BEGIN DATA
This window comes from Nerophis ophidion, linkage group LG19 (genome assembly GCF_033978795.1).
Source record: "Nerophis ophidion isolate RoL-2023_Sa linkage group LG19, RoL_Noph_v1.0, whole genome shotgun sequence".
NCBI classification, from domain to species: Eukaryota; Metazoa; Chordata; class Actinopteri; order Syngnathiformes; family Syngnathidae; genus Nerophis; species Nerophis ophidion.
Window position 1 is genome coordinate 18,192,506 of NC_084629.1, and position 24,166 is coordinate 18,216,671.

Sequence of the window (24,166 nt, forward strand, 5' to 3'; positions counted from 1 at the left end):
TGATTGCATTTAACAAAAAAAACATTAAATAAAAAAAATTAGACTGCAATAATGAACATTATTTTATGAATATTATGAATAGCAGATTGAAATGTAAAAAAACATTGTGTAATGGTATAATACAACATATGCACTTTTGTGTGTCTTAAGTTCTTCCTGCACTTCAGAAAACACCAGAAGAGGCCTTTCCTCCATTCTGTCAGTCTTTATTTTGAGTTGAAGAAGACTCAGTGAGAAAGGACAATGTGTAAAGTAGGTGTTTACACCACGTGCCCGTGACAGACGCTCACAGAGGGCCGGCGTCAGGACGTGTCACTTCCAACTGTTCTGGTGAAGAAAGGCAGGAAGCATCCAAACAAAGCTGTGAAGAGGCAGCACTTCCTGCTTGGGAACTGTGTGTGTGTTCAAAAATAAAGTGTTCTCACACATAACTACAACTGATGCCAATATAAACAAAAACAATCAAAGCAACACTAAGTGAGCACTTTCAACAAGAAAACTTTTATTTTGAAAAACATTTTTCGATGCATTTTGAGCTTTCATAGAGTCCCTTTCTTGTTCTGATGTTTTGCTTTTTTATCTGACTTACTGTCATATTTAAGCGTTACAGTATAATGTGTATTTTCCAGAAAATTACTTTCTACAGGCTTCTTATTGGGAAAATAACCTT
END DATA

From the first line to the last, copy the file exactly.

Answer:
This window comes from Nerophis ophidion, linkage group LG19 (genome assembly GCF_033978795.1).
Source record: "Nerophis ophidion isolate RoL-2023_Sa linkage group LG19, RoL_Noph_v1.0, whole genome shotgun sequence".
NCBI classification, from domain to species: Eukaryota; Metazoa; Chordata; class Actinopteri; order Syngnathiformes; family Syngnathidae; genus Nerophis; species Nerophis ophidion.
Window position 1 is genome coordinate 18,192,506 of NC_084629.1, and position 24,166 is coordinate 18,216,671.

Sequence of the window (24,166 nt, forward strand, 5' to 3'; positions counted from 1 at the left end):
TGATTGCATTTAACAAAAAAAACATTAAATAAAAAAAATTAGACTGCAATAATGAACATTATTTTATGAATATTATGAATAGCAGATTGAAATGTAAAAAAACATTGTGTAATGGTATAATACAACATATGCACTTTTGTGTGTCTTAAGTTCTTCCTGCACTTCAGAAAACACCAGAAGAGGCCTTTCCTCCATTCTGTCAGTCTTTATTTTGAGTTGAAGAAGACTCAGTGAGAAAGGACAATGTGTAAAGTAGGTGTTTACACCACGTGCCCGTGACAGACGCTCACAGAGGGCCGGCGTCAGGACGTGTCACTTCCAACTGTTCTGGTGAAGAAAGGCAGGAAGCATCCAAACAAAGCTGTGAAGAGGCAGCACTTCCTGCTTGGGAACTGTGTGTGTGTTCAAAAATAAAGTGTTCTCACACATAACTACAACTGATGCCAATATAAACAAAAACAATCAAAGCAACACTAAGTGAGCACTTTCAACAAGAAAACTTTTATTTTGAAAAACATTTTTCGATGCATTTTGAGCTTTCATAGAGTCCCTTTCTTGTTCTGATGTTTTGCTTTTTTATCTGACTTACTGTCATATTTAAGCGTTACAGTATAATGTGTATTTTCCAGAAAATTACTTTCTACAGGCTTCTTATTGGGAAAATAACCTT